The Private Life of Chairman Mao


Title:                      The Private Life of Chairman Mao

Author:                  Li Zhisui

Zhisui, Dr. Li (1994). The Private Life of Chairman Mao. The Memoirs of Mao’s Personal Physician. New York: Random House

LOC:       94029970

DS778.M3 L5164 1994

Date Posted:      February 10, 2013

This book opens with one of the most hilarious opening chapters of a book that I have read. Mao has just died and in what had become a tradition for Communist regimes his body had to be preserved to be kept on display. The problem was that no one knew how to preserve bodies. Calls were made to Lenin’s Tomb and to the display in which Ho chi Minh was kept all to no avail. It appeared that Lenin’s mummification had not worked well as his nose had fallen off. A substitute nose had to be put in place. The feedback was to ring America as they were good at that sort of thing. A call to America suggested filling the blood stream with formaldehyde. There was a debate about how much to put in and it was decided to put in double the advised amount to make sure there were no mistakes. Mao after all was important and heads would roll (literally) if his body started to decompose. Huge amounts of formaldehyde were pumped into the body. Unfortunately it started to look like the Michelen Man. The assembled doctors realized that they had to do something so that they decided to massage the body to pump out the excess. The only problem was that during the massage process part of Mao’s face broke off. This had to be hurriedly repaired using wax. A general came in to look at the body and looking at the face wanted to start a murder investigation.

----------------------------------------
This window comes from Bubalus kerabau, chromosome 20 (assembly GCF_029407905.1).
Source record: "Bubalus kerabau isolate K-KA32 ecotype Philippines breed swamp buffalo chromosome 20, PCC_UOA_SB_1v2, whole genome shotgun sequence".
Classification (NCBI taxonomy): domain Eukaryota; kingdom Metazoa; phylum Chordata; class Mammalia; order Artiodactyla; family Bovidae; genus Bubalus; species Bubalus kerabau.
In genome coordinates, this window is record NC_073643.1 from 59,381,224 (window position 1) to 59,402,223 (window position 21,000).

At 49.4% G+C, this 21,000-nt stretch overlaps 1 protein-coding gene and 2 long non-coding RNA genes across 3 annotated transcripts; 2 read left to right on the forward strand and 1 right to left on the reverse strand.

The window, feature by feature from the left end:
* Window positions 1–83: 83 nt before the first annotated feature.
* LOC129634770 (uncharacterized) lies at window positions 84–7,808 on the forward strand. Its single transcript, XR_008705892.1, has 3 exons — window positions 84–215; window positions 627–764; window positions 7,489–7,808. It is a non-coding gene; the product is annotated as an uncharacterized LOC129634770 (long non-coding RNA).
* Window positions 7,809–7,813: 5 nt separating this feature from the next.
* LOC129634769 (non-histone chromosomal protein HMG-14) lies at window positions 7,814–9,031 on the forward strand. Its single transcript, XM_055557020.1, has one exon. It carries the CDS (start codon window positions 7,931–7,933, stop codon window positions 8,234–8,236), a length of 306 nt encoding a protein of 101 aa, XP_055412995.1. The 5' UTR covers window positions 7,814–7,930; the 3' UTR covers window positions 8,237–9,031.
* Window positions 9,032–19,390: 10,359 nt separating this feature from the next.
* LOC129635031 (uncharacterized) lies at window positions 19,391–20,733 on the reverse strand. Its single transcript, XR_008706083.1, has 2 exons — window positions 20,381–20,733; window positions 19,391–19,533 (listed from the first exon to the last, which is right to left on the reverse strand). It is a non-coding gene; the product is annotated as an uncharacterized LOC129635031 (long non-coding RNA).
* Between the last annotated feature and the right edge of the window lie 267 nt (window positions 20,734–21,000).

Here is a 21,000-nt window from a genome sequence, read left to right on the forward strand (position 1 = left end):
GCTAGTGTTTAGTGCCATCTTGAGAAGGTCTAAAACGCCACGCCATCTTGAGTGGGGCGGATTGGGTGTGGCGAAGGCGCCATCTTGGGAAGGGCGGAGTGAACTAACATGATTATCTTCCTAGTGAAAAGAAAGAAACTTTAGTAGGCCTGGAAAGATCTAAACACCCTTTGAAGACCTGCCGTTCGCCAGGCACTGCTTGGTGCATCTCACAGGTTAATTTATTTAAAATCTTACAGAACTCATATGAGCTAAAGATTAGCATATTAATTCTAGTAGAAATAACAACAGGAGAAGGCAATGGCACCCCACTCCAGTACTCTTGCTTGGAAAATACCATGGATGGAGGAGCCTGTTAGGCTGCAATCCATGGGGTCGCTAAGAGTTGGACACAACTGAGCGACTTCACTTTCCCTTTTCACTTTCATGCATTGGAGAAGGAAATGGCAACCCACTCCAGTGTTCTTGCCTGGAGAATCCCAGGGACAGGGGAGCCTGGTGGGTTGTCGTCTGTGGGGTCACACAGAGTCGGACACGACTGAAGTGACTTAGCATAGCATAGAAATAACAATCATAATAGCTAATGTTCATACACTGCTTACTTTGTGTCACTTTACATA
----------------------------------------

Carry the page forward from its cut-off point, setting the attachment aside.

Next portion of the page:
The other chapters can’t keep pace with this frantic opening but it is a batman’s biography of one of China’s most important leaders. The author was his doctor for most of his later years and gives an account not just of the politics of Mao but of every aspect of his life.

The author’s role was to keep Mao alive and to fend off disease. This was not easy. Mao for instance refused to clean his teeth. As a result his teeth were covered in a sort of green coating. Although Mao liked to swim and he never liked to wash. Mao was sexually predatory and large numbers of young women went through his bed. He picked up a number of sexual diseases and refused to be treated for them and thus spread them to his companions.

The book however is more interesting than a list of scandals. It describes the mechanics of power and the court that Mao ran. The author was there constantly. He was used by Mao as a source of gossip and as such perhaps learned more of his subject than most physicians. The book describes the way that Mao’s favorites would circle around him drifting in and out of favor and how they would be used by Mao so that he could remain at the centre of power.

The book is not only important as a close source about one of history’s (perhaps regrettably) towering figures but is fascinating to read. It has the grim fascination that a work of fiction can never have as you know that the events unfolded just a short time ago.

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